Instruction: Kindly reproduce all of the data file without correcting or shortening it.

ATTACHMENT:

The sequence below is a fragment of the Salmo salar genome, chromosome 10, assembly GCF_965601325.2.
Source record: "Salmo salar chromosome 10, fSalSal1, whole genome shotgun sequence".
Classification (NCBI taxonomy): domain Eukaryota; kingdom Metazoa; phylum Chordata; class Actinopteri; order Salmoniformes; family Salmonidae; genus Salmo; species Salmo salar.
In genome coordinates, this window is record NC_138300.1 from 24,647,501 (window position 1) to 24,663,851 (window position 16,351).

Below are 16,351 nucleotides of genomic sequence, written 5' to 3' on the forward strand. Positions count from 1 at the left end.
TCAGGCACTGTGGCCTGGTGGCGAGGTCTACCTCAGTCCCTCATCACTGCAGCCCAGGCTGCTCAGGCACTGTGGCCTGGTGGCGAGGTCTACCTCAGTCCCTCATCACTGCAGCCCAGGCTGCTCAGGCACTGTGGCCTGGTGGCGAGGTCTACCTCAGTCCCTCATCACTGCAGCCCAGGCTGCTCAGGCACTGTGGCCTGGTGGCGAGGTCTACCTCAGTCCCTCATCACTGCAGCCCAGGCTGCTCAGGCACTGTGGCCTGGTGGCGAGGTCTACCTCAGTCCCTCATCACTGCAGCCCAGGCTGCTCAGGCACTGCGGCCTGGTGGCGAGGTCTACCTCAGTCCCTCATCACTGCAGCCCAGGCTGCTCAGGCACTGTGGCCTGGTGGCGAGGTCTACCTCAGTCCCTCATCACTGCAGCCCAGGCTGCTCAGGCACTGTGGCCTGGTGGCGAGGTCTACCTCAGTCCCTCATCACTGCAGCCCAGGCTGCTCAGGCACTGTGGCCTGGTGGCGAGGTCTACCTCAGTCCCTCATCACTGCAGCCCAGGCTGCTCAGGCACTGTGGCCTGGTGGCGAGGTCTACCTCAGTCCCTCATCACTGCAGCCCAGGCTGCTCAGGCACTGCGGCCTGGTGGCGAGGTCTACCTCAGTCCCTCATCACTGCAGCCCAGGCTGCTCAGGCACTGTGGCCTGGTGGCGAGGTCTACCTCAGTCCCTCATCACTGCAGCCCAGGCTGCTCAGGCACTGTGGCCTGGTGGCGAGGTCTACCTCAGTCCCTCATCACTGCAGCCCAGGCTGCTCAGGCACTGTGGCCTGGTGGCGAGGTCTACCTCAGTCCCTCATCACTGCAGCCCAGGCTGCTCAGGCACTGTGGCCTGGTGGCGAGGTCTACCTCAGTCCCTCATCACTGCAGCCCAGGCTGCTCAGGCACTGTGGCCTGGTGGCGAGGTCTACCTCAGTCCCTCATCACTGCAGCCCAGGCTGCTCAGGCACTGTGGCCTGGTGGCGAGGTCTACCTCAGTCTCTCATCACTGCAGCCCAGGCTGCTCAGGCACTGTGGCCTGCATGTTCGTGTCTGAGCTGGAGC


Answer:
The sequence below is a fragment of the Salmo salar genome, chromosome 10, assembly GCF_965601325.2.
Source record: "Salmo salar chromosome 10, fSalSal1, whole genome shotgun sequence".
Classification (NCBI taxonomy): domain Eukaryota; kingdom Metazoa; phylum Chordata; class Actinopteri; order Salmoniformes; family Salmonidae; genus Salmo; species Salmo salar.
In genome coordinates, this window is record NC_138300.1 from 24,647,501 (window position 1) to 24,663,851 (window position 16,351).

Below are 16,351 nucleotides of genomic sequence, written 5' to 3' on the forward strand. Positions count from 1 at the left end.
TCAGGCACTGTGGCCTGGTGGCGAGGTCTACCTCAGTCCCTCATCACTGCAGCCCAGGCTGCTCAGGCACTGTGGCCTGGTGGCGAGGTCTACCTCAGTCCCTCATCACTGCAGCCCAGGCTGCTCAGGCACTGTGGCCTGGTGGCGAGGTCTACCTCAGTCCCTCATCACTGCAGCCCAGGCTGCTCAGGCACTGTGGCCTGGTGGCGAGGTCTACCTCAGTCCCTCATCACTGCAGCCCAGGCTGCTCAGGCACTGTGGCCTGGTGGCGAGGTCTACCTCAGTCCCTCATCACTGCAGCCCAGGCTGCTCAGGCACTGCGGCCTGGTGGCGAGGTCTACCTCAGTCCCTCATCACTGCAGCCCAGGCTGCTCAGGCACTGTGGCCTGGTGGCGAGGTCTACCTCAGTCCCTCATCACTGCAGCCCAGGCTGCTCAGGCACTGTGGCCTGGTGGCGAGGTCTACCTCAGTCCCTCATCACTGCAGCCCAGGCTGCTCAGGCACTGTGGCCTGGTGGCGAGGTCTACCTCAGTCCCTCATCACTGCAGCCCAGGCTGCTCAGGCACTGTGGCCTGGTGGCGAGGTCTACCTCAGTCCCTCATCACTGCAGCCCAGGCTGCTCAGGCACTGCGGCCTGGTGGCGAGGTCTACCTCAGTCCCTCATCACTGCAGCCCAGGCTGCTCAGGCACTGTGGCCTGGTGGCGAGGTCTACCTCAGTCCCTCATCACTGCAGCCCAGGCTGCTCAGGCACTGTGGCCTGGTGGCGAGGTCTACCTCAGTCCCTCATCACTGCAGCCCAGGCTGCTCAGGCACTGTGGCCTGGTGGCGAGGTCTACCTCAGTCCCTCATCACTGCAGCCCAGGCTGCTCAGGCACTGTGGCCTGGTGGCGAGGTCTACCTCAGTCCCTCATCACTGCAGCCCAGGCTGCTCAGGCACTGTGGCCTGGTGGCGAGGTCTACCTCAGTCCCTCATCACTGCAGCCCAGGCTGCTCAGGCACTGTGGCCTGGTGGCGAGGTCTACCTCAGTCTCTCATCACTGCAGCCCAGGCTGCTCAGGCACTGTGGCCTGCATGTTCGTGTCTGAGCTGGAGC